Twenty-two of the leading community colleges and systems, supported by 13 national and regional funders, have embraced what we are calling the Community College Growth Engine Fund, a cohort-style funding and design collaborative to co-design a new class of credentials with regional employers alongside faculty and (l)earners. The first cohort of nine colleges, which began work in 2020, already has produced 30 micro-pathways and job-role-level credentials. These roles range from Cloud technician and UX designer, to residential construction supervisor and electrician, to hospital IT administrator. All these first paths must follow the “design criteria” gleaned from the needs of (l)earners and employers that make up the micro-pathway equity quality framework. They must:
- Include two or more credentials that are stackable, portable, and stack toward a degree.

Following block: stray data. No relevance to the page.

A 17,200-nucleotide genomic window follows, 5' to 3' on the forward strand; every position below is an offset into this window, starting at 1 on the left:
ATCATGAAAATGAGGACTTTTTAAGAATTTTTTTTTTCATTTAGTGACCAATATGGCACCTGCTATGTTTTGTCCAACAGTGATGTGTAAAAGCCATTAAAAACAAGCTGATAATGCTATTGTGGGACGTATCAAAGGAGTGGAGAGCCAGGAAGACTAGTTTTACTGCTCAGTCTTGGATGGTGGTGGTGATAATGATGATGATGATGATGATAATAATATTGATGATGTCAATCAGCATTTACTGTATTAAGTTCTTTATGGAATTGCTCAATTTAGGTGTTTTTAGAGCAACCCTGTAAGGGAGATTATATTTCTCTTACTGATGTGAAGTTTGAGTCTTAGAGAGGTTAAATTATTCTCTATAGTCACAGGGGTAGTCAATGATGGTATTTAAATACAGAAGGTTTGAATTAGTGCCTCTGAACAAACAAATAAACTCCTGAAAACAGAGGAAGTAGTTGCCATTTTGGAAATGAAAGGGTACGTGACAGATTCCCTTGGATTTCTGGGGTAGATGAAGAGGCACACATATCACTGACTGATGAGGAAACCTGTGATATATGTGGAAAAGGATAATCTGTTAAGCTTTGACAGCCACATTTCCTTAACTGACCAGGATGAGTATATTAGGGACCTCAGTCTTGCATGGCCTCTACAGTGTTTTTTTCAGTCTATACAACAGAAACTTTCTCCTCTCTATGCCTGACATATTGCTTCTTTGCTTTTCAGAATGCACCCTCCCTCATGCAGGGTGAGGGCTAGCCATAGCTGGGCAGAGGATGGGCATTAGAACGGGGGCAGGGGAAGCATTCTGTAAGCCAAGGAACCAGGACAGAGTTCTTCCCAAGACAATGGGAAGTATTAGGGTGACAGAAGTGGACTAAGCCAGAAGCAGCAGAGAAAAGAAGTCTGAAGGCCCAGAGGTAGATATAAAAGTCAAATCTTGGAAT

- Align to dynamic regional labor market employment and wage data demonstrating living wage job demand.
- Be employer-initiated and validated.
- Be complete-able in one year or less.
- Be offered in a flexible delivery format.
- Be affordable.
- Be digitally discoverable.
- Integrate technical and 21st century skills.
The “Design Year” includes analyzing regional labor market needs to select micro-pathways, synthesizing (l)earner specific needs, running co-design competency mapping sessions with employers and faculty, testing marketing approaches with adult (l)earners, launch, and evaluation.
One of the 3,000+ micro-pathway completers (this one in software engineering at Queensborough Community College in New York), said, “I looked at various options. Boot camps are $30,000, $20,000, which is out of the question for me. And so the only other option was to teach myself off of YouTube and various free tutorials. This was a great opportunity.”